Oceanic frontal systems, such as the EAC southern extension, and sea surface temperature gradients in the Tasman Sea developed as a response to the opening of the Drake Passage and growth of Antarctic ice sheets during the Oligocene, leading to the establishment and intensification of the Antarctic Circumpolar Current (Nelson and Cooke, 2001; Pfuhl and McCave, 2005). Despite these findings, few long-term geochemical records have been published from the Tasman Sea to infer how the EAC southern extension responded to tectonic and climate events through the Neogene. Recently, Gastaldello et al. (2023) used stable isotopic analyses and benthic foraminiferal assemblages from International Ocean Discovery Program (IODP) Expedition 371 to characterize the Middle Miocene Biogenic Bloom in the Tasman Sea. They found that the event was complex with multiple phases. Karas et al. (2011) developed a paired δ18O and Mg/Ca record from the planktonic foraminifera species Trilobatus sacculifer for Deep Sea Drilling Program (DSDP) Hole 590B (31.17°S, 163.49°E; Figure F1). Their data indicate the northern Tasman Sea experienced surface water cooling and freshening in response to the closure of the Central American Seaway. Warming of the northern Tasman Sea after ~3.8 Ma was triggered by a constricting Indonesian Throughflow and intensification of the EAC (Karas et al., 2011). Hodell and Kennett (1986) created a stable isotopic curve for DSDP Site 588 (26.29°S, 161.38°E; Figure F1), located north of Hole 590B. Here, there is less variability in the δ18O signal, but their data also indicate cooling and/or freshening around ~4 Ma associated with the constriction of the Central American Seaway, followed by surface water warming.

To better infer the behavior of the surface ocean conditions through time in the Tasman Sea, we have created a long-term stable isotopic time series (δ18O and δ13C) at a site located between Site 588 and Hole 590B. We used the mixed-layer planktonic foraminiferal species T. sacculifer (Keller and Kennett, 1985) from IODP Site U1506 to construct a record from the Middle Miocene to earliest Pleistocene (~12–2.33 Ma). Our results indicate that at Site U1506, sea surface conditions were variable throughout the study interval, likely as a result of tectonic gateway closures and climate shifts.

2. Materials and methods

A low-resolution (approximately one sample every ~49 ky) mixed-layer stable isotope record was constructed for Site U1506 (28.66°S, 161.74°E; 1494.9 m water depth). For this analysis, 195 10 cm3 bulk sediment samples were dried in an oven at 50°C for approximately 48 h. Bulk samples were weighed and then washed over a 63 μm screen with tap water. Sieved >63 μm residues were then transferred to an oven to dry at 50°C overnight. Once dry, the residues were weighed, vialed, and labeled.

To produce the stable isotopic (δ18O and δ13C) record for subtropical Site U1506, we picked four to six specimens of T. sacculifer (without the elongate sac-like final chamber) from each sample from the 355–425 μm size fraction (see ISOTOPE in Supplementary material). We conducted replicates on 12 of the samples used in the study as an a priori test on within-sample variability (Table T1). Isotopic results are reported against Vienna Peedee Belemnite (VPDB) using the standard δ notation expressed in permil (‰). Stable isotopic measurements were made on a Finnigan Delta Plus XL ratio mass spectrometer coupled with a GasBench II automated sampler at the University of Massachusetts Amherst. Analytical precision was better than 0.08‰ for δ18O and 0.06‰ for δ13C (one standard deviation) based on tracking of uncorrected results for an in-house standard for Site U1506 samples.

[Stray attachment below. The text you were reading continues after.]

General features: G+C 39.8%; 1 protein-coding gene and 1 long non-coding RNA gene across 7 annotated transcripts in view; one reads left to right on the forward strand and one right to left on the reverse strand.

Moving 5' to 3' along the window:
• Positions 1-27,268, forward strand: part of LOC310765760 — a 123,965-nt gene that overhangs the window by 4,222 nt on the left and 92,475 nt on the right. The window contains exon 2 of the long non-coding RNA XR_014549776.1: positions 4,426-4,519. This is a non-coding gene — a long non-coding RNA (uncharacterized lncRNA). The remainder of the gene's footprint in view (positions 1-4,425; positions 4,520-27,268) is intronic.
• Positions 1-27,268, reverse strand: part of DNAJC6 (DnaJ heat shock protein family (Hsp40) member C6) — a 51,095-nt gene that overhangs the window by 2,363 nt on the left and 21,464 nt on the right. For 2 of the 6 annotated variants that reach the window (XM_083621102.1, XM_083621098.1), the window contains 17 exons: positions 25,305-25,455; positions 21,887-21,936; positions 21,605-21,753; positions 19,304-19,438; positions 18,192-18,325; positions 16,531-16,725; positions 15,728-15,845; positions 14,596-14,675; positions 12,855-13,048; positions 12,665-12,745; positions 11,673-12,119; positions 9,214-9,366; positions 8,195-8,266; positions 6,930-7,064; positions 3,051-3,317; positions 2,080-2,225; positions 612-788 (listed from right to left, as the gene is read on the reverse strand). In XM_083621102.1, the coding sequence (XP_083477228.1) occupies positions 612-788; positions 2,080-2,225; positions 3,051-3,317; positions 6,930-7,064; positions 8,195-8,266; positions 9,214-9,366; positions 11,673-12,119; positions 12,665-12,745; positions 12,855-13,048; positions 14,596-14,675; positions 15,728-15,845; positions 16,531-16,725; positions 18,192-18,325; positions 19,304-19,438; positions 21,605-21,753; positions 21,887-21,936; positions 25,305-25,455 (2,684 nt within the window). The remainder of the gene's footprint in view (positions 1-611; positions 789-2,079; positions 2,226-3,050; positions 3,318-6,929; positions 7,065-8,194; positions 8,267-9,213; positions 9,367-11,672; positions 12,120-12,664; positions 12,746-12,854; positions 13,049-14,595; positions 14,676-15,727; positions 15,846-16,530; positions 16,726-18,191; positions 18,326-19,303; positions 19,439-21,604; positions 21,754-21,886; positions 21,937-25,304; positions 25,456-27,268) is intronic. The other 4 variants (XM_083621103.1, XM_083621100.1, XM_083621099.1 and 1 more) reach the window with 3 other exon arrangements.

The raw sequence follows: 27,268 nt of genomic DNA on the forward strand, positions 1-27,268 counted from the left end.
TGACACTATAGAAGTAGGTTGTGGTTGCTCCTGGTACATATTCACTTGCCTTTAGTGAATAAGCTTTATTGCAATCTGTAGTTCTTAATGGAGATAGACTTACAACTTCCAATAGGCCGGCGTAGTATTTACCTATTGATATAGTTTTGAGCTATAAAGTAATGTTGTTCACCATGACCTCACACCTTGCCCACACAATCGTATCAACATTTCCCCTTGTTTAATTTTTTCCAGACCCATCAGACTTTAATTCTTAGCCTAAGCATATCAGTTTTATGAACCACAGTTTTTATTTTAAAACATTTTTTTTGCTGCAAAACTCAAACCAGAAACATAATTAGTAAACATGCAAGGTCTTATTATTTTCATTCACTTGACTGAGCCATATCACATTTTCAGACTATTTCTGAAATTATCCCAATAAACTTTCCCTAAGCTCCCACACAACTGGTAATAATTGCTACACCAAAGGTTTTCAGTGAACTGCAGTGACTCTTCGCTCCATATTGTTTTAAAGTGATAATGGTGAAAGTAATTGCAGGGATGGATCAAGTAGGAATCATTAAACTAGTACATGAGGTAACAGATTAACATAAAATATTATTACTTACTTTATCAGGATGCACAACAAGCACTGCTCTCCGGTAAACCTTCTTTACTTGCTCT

Measurements were plotted against depth in the core (Figure F2) and on the age model developed using calcareous nannofossil biostratigraphy for Site U1506 (Sutherland et al., 2019), including the tuned age model for part of the section from Gastaldello et al. (2023) (Figure F3).

Figure F2. Stable isotopic measurements on CSF-A depth scale.

Figure F3. Stable isotopic measurements on age models.

3. Results

3.1. Within-sample variability

A total of 12 replicate samples from Site U1506, representing 6% of the total samples, were run to determine within-sample variability (Table T1). Intrasample variability (difference within samples) for δ13C values ranges 0.05‰–0.41‰, and δ18O sample variability ranges 0.00‰–0.47‰.

3.1.1. Stable isotopic measurements

Throughout the study interval, sea surface temperature and/or salinity changed drastically (Figures F2, F3). From 12 to ~10.6 Ma, δ18O values quickly increase, whereas δ13C values remain steady around 2.25‰ but exhibit a slight decrease. From ~10.6 to ~8.5 Ma, δ18O values remain largely steady within the range of ~0.3‰–0.1‰. In the same interval, δ13C values exhibit a general decrease, generally around ~2.5‰, with intermittent increases to ~3.0‰ at ~10.5 and 8.8 Ma. The late Tortonian is characterized by decreasing δ18O values, from 0.1‰ at ~8.8 Ma to −0.6‰ at ~7.2 Ma. Carbon isotope values exhibit a decrease from about 2.5‰ at ~8.8 Ma to ~2.0‰ at ~7.2 Ma. The Late Miocene Messinian Stage is characterized by δ18O values that increase and oscillate within the range of about −0.3‰ to 0.1‰ until 6.2 Ma. Within the same time interval (7.2–6.2 Ma), δ13C values oscillate between ~2.5‰ and 2.0‰. The latest Miocene (6.2–5.3 Ma) is characterized by another step decline in the δ18O record, with values decreasing and oscillating between approximately −0.5‰ and −0.1‰ and δ13C values oscillating around 2.5‰–1.6‰.

The stable isotopic records within the Pliocene are generally less variable than the Miocene, with no large and apparent stepwise increases or decreases in stable isotopic values. Generally, the δ18O values from the Early Pliocene to earliest Pleistocene range approximately −0.7‰–0.3‰, and the δ13C values range 2.5‰–1.0‰.

Because these samples are from a midlatitude site, seasonality has likely greatly influenced the stable isotopic values obtained from surface-dwelling planktonic foraminifera (e.g., Lam et al., 2021). Therefore, such abiotic factors should be considered when interpreting geochemical records such as those presented in this data report.

4. Acknowledgments

Samples were provided by the International Ocean Discovery Program. We wish to thank all the scientists, staff, and crew who sailed aboard the R/V JOIDES Resolution during Expedition 371. We wish to thank Adam Woodhouse for edits and comments that greatly improved this data report.